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Recently, I got an opportunity to interview for Graduate Software Engineer Role at Google for Warsaw Location.

The recruitment process started with initial 15 minutes discussion, where the HR asked about my past work experiences and internships I did. She did'nt asked any technical question on Data Structures or Algorithms like TC of any algo or something like that since she was from non-tech background.

Then, I was asked to give some possible dates for the first phone screening round which I gave and my phone interview was scheduled on one of the date which I gave.

Phone Interview started with sharing of brief introduction at both ends.

Then the interviewer gave this question :-

You are given a function :-

f(n) = 3*n + 1, when n is odd,
f(n) = n/2, when n is even.

Find the minimum number of steps to reach 1.

7 -> 22 -> 11 -> 34 -> 17 ->52 -> 26 -> 13 -> 40 -> 20 -> 10 -> 5 -> 16 -> 8 -> 4 -.> 2 -> 1

Minimum Steps = 16

I was able to write an efficient code for this problem in 15 minutes, while simultaneously explaining the approach to the interviewer.

He was satisfied with the code I gave.
Then he gave me a follow - up question for the above question.

You are given a range of numbers from 1 to N, find the number which will give maximum minimum number of steps using the above function.

Suppose N = 4

1 = 0 steps
2 -> 1 = 1 steps
3 -> 10 -> 5 -> 16 -> 8 -> 4 -> 2 -> 1 = 7 steps
4 -> 2 -> 1 = 2 steps

Here, the output will be (3, 7) where 3 is that number and 7 is the maximum minimum number of steps

I was able to give the approach for this as well, and after the interviewer agreed with my approach, I coded my approach.

Then he told that for large values of N, it will take a lot of computation steps, to calculate minimum steps, so can you optimize it ?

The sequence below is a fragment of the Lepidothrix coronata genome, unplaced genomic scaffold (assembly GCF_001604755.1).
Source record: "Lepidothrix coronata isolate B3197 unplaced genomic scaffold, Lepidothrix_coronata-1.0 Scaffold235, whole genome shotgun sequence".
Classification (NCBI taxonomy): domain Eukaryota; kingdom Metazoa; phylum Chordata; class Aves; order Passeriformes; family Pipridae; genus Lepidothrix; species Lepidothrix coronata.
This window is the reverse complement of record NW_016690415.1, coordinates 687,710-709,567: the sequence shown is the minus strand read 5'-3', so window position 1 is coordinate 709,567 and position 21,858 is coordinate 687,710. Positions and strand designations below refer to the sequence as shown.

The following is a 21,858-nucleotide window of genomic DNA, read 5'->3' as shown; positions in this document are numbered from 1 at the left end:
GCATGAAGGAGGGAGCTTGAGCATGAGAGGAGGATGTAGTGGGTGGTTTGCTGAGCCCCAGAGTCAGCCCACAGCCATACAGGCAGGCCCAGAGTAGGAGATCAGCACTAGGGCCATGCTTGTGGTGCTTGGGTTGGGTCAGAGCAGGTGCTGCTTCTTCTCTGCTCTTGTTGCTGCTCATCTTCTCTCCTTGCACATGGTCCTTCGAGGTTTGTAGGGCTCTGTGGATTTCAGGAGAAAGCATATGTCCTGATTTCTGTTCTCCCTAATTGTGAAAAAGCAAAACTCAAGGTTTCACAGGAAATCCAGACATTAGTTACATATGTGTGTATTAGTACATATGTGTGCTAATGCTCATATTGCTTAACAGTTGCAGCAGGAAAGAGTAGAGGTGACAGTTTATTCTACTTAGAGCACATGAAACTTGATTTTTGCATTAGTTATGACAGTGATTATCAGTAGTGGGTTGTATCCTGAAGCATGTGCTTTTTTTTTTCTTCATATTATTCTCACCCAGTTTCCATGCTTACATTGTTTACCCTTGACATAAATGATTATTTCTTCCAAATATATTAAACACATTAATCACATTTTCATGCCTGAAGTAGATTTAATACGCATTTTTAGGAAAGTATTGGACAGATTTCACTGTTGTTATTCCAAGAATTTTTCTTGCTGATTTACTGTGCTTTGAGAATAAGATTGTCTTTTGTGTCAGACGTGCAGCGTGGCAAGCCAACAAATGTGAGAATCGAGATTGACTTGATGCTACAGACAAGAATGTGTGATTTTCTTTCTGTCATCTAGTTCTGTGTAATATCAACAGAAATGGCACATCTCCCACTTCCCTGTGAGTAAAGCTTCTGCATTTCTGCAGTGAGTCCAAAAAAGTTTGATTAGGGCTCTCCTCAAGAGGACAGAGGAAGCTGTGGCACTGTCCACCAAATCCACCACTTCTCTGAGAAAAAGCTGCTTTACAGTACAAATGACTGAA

Then I realized that there are overlapping sub - problems, like when we are calculating minimum steps for N = 3, we reach at a point when N becomes 2, so for 2 we have already calculated min steps, so why we are calculating again ?

So, without even delaying a second, I told I can use Dynamic Programming to optimize my code, we can use memoization to store the results we have already calculated.

But till then only 5 minutes were left, so I tried to code the dynamic programming approach, anyhow I was able to code in that timespan as well, by modifying my existing code, he then found a bug in the code, then after dry running a testcase I was able to figure out the bug and corrected it.

But then, at last, he said that I am worried I can't test your code on other testcases since no time was left. So, he closed the technical discussion there only.

Then, he allowed me to ask some questions if I had, so I asked about his contributions and on what technology he is working. This discussion took 5 more minutes and he left the meeting after wishing me good luck for the results.

After 4 days, I got a mail from the HR, that they are not moving forward with my application at this point, and asked me to book some time to discuss about the feedback.

Feedback :-

In the feedback she told me that in the follow - up question, interviewer was directly expecting the optimized approach rather than starting from brute force approach, and I did'nt asked the required question from the interviewer wether I should start from brute force or optimized approach.

Though, she also told that the interviewer was quite impressed by the thought process I was having, and how clearly I was explaining each and every line of code which I was writing, and she also praised about the quality of code I wrote since I tried my best to use relevant variables and made the code as much modular as I can.

My thought proces was to start with the brute force and gradually optimize my approach till end, this way of thinking can work for all other companies but not for Google.

Overall, it was a great experience, interviewing for Google, I'll apply again once the cool down period ends.

Some piece of advice for candidates having their Google interviews scheduled :-

1.

When you are explaining your approach to the interviewer, explain all the approaches from brute force to optimized at once, but directly code the optimized approach only, don't make the mistake of coding the brute force approach.

2.

Keep the quality of your code high, use relevant variables and make it as much modular as you can. Because, this is a very important criteria on which they judge.

3.

Try to give as much mock interviews as possible before the actual interviews, that helps in lowering the stress in the actual interview.

4.

Always try to code as fast as you can so that there is some time left for testing and discussing the code.

5.

Lastly, cover all the topics of DSA, don't leave any, because you don't know when your day is bad, and you get a question from the topic which you have left. Believe me, that hurts more than a breakup :-)

by Expert (34,270 points)